The problem is that not every party which participates in the futures market seeks profit.If you are profitable futures trader you get paid for accepting and dealing with the risk and for contributing to the liquidity of the particular market, the other side might lose money but it doesn't matter because they are in for the protection from the risk.
    This is, to me, win-win situation. If you think in strictly monetary sense,you are right,it's a zero-sum game. I mean, if every person's motivation is dollars then the whole life is zero-sum game.
    You say:" From the day they are created to the day they expire, each dollar made by one party is lost by the counter party." You can hold the futures contract as long as you wish,you just roll over your position to the next available month.

  10. WarEagle

    WarEagle Moderator


    I agree with you that the original writer of the contract does not really care whether or not it changes in value, only that the risk is no longer theirs. Even if they sell the contract and it goes straight up in value until expiration so that the trader makes a profit, the hedger still loses that opportunity in an equal amount. I didn't say that they are neccessarily concerned about it. To them, it is the cost of not having to worry about price moving in the opposite direction. There is still a transfer of "wealth" from one party to another that is equally balanced and thus zero-sum (again, ignoring transaction costs). With the exception of the hedger, yes, I am strictly looking at this from a financial standpoint, and not measuring "utility" in every possible form. While the farmer may gain comfort from laying off his risk, there is still a financial loss if he could have sold his corn at a higher price on expiration day in the cash market. All of the speculators that hold the contract before expiration are strictly in it for the money. If not, they have some psychological issues to work through and probably shouldn't be trading.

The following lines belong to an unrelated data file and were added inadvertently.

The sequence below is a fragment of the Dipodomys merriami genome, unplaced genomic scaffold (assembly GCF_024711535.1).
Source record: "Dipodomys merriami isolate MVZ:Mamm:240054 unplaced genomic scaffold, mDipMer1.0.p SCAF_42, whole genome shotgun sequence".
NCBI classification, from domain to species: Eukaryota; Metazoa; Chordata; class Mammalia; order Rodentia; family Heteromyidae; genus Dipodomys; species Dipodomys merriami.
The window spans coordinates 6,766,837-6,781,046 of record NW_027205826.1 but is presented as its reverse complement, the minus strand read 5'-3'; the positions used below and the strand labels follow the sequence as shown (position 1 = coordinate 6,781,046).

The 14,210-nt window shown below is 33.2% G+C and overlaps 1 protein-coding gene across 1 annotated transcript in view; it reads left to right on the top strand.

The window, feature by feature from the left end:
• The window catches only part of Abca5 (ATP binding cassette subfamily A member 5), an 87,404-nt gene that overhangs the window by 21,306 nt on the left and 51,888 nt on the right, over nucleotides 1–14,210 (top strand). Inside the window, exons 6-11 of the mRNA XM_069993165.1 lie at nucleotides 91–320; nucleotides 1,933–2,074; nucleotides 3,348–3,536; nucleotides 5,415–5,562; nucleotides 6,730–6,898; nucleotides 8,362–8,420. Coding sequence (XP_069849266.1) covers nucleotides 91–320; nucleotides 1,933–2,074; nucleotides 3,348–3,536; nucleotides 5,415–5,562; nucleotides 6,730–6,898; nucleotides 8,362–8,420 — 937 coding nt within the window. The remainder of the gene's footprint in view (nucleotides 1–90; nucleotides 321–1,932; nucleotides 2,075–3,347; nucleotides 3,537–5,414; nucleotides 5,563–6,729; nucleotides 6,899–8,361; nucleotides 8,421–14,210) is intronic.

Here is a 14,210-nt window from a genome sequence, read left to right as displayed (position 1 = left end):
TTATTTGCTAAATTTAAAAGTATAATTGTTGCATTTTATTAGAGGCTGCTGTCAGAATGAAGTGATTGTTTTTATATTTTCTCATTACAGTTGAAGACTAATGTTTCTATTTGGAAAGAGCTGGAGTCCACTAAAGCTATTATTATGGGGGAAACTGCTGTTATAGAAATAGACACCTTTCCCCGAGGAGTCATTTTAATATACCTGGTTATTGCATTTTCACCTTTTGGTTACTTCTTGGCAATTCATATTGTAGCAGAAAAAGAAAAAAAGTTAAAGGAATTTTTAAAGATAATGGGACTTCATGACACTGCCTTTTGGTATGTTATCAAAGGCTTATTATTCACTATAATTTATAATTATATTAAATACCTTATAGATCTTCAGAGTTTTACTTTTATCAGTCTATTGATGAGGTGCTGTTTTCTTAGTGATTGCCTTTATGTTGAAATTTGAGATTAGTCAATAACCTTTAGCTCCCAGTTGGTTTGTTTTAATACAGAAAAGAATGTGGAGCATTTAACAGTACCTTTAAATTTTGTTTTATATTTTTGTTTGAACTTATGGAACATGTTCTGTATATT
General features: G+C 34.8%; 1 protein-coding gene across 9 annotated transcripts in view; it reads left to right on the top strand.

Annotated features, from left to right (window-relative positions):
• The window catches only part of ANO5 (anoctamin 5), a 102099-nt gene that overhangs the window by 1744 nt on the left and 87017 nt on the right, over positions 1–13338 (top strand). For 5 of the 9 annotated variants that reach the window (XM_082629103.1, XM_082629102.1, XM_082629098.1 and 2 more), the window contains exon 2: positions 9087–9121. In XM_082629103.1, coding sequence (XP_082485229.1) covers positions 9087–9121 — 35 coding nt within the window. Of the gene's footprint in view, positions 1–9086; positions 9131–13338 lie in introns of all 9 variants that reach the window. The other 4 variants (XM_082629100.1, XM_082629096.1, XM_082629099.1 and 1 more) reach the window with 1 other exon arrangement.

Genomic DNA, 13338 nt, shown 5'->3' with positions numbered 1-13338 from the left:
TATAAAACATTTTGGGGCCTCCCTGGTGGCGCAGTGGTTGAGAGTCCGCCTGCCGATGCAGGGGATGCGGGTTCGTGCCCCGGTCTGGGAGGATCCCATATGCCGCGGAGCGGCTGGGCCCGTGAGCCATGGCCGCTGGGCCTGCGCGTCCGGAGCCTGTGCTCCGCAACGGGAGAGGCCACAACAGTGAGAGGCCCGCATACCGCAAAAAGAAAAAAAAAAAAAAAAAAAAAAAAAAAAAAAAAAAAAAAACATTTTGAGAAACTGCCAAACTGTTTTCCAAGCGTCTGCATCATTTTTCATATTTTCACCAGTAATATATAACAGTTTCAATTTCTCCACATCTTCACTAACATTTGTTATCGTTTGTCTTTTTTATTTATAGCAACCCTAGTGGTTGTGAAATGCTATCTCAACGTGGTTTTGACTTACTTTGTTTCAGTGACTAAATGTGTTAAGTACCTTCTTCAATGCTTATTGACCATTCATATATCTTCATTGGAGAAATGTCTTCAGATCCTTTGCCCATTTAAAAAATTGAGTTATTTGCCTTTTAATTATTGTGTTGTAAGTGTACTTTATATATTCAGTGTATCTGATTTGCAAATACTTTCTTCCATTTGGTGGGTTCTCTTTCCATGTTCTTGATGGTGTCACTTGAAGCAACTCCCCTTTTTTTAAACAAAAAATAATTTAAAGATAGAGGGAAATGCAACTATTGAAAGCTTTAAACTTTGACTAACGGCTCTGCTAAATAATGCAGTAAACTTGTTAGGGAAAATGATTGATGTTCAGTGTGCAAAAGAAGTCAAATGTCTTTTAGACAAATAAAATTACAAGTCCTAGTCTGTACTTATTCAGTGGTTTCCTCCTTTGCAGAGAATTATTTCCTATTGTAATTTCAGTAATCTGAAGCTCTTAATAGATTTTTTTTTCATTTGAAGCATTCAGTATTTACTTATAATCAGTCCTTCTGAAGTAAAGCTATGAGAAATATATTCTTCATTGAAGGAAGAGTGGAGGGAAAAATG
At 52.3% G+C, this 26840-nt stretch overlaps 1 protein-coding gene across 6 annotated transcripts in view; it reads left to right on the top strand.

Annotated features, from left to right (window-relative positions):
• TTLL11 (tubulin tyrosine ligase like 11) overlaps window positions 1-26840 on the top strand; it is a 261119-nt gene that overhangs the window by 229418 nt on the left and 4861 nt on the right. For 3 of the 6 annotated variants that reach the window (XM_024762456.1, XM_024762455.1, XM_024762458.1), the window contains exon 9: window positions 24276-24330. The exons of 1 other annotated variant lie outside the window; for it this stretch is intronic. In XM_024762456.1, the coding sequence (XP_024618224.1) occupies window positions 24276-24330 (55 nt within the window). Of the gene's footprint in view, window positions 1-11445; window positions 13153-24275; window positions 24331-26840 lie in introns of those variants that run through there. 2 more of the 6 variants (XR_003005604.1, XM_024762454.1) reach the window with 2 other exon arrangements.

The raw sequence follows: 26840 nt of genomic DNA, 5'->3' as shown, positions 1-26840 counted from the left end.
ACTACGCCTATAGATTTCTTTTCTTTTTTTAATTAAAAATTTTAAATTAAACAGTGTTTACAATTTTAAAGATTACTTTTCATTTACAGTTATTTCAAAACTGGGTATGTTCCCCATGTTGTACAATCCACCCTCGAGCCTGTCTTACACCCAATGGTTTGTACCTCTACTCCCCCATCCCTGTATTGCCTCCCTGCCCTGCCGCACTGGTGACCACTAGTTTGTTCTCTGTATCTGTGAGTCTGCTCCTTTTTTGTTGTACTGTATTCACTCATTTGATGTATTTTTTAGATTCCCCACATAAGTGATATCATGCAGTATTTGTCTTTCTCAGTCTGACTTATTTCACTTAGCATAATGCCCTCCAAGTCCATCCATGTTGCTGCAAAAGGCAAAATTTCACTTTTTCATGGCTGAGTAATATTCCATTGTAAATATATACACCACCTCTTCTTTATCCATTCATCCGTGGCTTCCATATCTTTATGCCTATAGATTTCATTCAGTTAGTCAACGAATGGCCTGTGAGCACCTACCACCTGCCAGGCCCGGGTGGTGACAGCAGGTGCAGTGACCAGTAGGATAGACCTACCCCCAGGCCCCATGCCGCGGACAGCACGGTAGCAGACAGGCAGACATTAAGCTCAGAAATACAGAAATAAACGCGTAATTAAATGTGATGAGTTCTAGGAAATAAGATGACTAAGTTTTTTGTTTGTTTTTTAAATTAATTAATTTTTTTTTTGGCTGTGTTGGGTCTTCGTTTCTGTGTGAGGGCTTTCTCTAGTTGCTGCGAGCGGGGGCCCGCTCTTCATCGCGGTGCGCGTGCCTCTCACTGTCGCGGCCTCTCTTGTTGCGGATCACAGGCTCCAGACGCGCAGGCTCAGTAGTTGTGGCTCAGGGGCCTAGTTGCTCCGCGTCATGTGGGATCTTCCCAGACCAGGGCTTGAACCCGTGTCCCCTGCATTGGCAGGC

With regards to expiration, the rollover is done by selling the current month and buying a foward month (if you are long), so someone is still ending up with the contract on the last day and thus the game is finished. Whether its a physical commodity that is delivered or a cash settled contract like the S&P. Either way, the original transaction is settled up that day. It is a contract that the long and short party, whoever they may end up being, are obligated to fulfill.

    So I don't disagree with you, but the point of whether life is just a zero sum game is much deeper than I have ever tried to go, I'll leave that to someone with too much spare time on their hands, lol.

    Thanks for the interesting discussion.

    #10     Mar 11, 2001